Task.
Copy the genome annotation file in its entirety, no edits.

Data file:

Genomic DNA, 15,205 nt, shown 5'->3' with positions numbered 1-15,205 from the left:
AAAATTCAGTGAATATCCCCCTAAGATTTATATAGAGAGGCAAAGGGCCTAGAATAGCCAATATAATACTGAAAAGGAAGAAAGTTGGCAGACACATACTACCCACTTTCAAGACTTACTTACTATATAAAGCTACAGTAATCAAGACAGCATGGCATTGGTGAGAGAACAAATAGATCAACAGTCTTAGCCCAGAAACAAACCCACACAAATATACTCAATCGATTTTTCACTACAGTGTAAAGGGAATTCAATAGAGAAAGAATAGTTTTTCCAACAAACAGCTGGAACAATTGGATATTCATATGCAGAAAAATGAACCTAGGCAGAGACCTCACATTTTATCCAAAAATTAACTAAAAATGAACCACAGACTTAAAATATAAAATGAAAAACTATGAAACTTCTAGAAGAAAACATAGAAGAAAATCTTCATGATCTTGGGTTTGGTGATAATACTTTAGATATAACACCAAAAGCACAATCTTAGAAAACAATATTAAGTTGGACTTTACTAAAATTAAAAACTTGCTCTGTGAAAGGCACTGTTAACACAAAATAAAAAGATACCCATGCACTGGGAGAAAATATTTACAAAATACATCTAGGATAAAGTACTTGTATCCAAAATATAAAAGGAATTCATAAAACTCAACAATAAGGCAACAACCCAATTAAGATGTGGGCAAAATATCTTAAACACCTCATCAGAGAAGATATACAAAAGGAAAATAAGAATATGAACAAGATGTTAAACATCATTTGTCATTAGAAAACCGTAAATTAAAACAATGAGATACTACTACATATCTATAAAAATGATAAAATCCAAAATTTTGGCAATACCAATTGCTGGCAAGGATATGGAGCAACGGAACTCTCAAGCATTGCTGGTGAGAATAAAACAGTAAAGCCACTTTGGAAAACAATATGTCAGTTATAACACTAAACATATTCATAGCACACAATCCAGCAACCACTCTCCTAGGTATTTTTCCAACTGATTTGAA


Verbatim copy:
Genomic DNA, 15,205 nt, shown 5'->3' with positions numbered 1-15,205 from the left:
AAAATTCAGTGAATATCCCCCTAAGATTTATATAGAGAGGCAAAGGGCCTAGAATAGCCAATATAATACTGAAAAGGAAGAAAGTTGGCAGACACATACTACCCACTTTCAAGACTTACTTACTATATAAAGCTACAGTAATCAAGACAGCATGGCATTGGTGAGAGAACAAATAGATCAACAGTCTTAGCCCAGAAACAAACCCACACAAATATACTCAATCGATTTTTCACTACAGTGTAAAGGGAATTCAATAGAGAAAGAATAGTTTTTCCAACAAACAGCTGGAACAATTGGATATTCATATGCAGAAAAATGAACCTAGGCAGAGACCTCACATTTTATCCAAAAATTAACTAAAAATGAACCACAGACTTAAAATATAAAATGAAAAACTATGAAACTTCTAGAAGAAAACATAGAAGAAAATCTTCATGATCTTGGGTTTGGTGATAATACTTTAGATATAACACCAAAAGCACAATCTTAGAAAACAATATTAAGTTGGACTTTACTAAAATTAAAAACTTGCTCTGTGAAAGGCACTGTTAACACAAAATAAAAAGATACCCATGCACTGGGAGAAAATATTTACAAAATACATCTAGGATAAAGTACTTGTATCCAAAATATAAAAGGAATTCATAAAACTCAACAATAAGGCAACAACCCAATTAAGATGTGGGCAAAATATCTTAAACACCTCATCAGAGAAGATATACAAAAGGAAAATAAGAATATGAACAAGATGTTAAACATCATTTGTCATTAGAAAACCGTAAATTAAAACAATGAGATACTACTACATATCTATAAAAATGATAAAATCCAAAATTTTGGCAATACCAATTGCTGGCAAGGATATGGAGCAACGGAACTCTCAAGCATTGCTGGTGAGAATAAAACAGTAAAGCCACTTTGGAAAACAATATGTCAGTTATAACACTAAACATATTCATAGCACACAATCCAGCAACCACTCTCCTAGGTATTTTTCCAACTGATTTGAA